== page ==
5.7 Process Approach to Management 

The Company shall effectively and efficiently manage resources that can affect the  outputs of the processes and overall outcomes of the established systems. 


5.8 Evidence-Based Decision Making 

The Company shall make decisions and take actions based on evidence, balanced  with experience. 


5.9 Continual Improvement 

The Company shall continue to design, develop and deploy processes, systems  and technologies to reap the full potential and ensure sustainability of our  renewable energy business. 

Corporate Social Responsibility

Social responsibility strengthens EDC’s business leadership. Our governance framework ensures that CSR is a priority agenda. It is our commitment to uplift the quality of lives of our communities as it aligns with EDC’s vision, mission, and values.

Today, the concept of shared value and inclusive growth has become more ingrained in EDC CSR programs and practices as we continuously push for the sustainable business model that aligns with the pressing environmental and social needs of our communities.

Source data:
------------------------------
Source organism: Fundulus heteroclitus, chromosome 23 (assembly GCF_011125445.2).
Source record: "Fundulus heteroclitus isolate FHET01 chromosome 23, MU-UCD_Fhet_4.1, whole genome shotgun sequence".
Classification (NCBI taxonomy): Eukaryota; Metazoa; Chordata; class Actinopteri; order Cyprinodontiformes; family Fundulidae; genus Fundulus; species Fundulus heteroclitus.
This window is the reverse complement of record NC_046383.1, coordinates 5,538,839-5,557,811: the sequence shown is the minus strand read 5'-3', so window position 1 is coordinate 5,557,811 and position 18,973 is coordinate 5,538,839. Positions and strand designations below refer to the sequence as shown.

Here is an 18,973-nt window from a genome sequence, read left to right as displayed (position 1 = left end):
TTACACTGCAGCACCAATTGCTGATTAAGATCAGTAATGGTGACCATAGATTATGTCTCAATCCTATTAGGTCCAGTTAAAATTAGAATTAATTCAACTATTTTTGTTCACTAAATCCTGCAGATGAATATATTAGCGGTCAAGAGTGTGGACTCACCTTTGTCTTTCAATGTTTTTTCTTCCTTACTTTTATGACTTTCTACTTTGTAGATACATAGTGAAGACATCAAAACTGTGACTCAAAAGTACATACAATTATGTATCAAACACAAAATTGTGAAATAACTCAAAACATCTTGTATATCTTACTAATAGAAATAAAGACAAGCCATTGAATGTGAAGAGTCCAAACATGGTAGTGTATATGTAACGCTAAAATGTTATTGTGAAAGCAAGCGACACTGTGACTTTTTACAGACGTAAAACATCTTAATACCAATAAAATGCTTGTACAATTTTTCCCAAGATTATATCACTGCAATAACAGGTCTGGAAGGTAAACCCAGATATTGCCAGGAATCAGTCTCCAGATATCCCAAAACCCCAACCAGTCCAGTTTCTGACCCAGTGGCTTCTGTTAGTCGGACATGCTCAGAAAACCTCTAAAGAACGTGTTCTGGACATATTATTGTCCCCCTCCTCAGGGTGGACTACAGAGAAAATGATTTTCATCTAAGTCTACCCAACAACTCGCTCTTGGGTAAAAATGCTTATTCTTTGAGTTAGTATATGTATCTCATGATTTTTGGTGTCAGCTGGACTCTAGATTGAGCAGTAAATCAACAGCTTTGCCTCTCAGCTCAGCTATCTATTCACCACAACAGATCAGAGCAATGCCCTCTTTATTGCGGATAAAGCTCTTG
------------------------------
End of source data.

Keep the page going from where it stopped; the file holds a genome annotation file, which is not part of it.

EDC CSR creates effective platforms to protect its watersheds and to engage its communities in various programs that will not only uplift them socio-economically but will also instill environmental stewardship.


One of the most powerful cartoons I’ve come across in a while is one by To New Yorker
Magazine which shows a man in a tattered business suit and around a campfire amidst a
future wasteland telling three children, “Yes they destroyed but for a beautiful moment in
time we created a lot of value for. Funny, but tragically so true of how the world works today.

We urgently need to overhaul how we relate with the Earth
if we want to keep it habitable for humans in the decades
to come. We don't have a choice.

The way we measure progress and success in our world is severely broken. Countries are
judged by how fast gross domestic product (GDP) grows, and corporate stocks are deemed
good investments also by how fast they can advance their net incomes regardless of how
it’s achieved. Most successful business models are racing to spur consumption of their
products beyond what consumers really need. As a result, carbon emission trajectories are
leading us toward a catastrophic world that’s 3-6 degrees warmer. Human activity is warming
the Earth 5,000 times faster than the most rapid natural warming occurrence in our planet’s
past, and species are going extinct faster than at any period in geologic history. Microplastics
are already being found in dwelling in the deepest reaches of the Marianas trench as well as
the pristine Pyrenees mountains of France and Spain. These are but a few examples of the
widescale destruction humans are wreaking on our only home. The international no
organization (NGO) Global Footprint Network estimates that we already use up 1.5 Earths
each year just feeding our current level of wants and needs; that’s 50% more than our planet’s
ability to replenish 3the resources used up!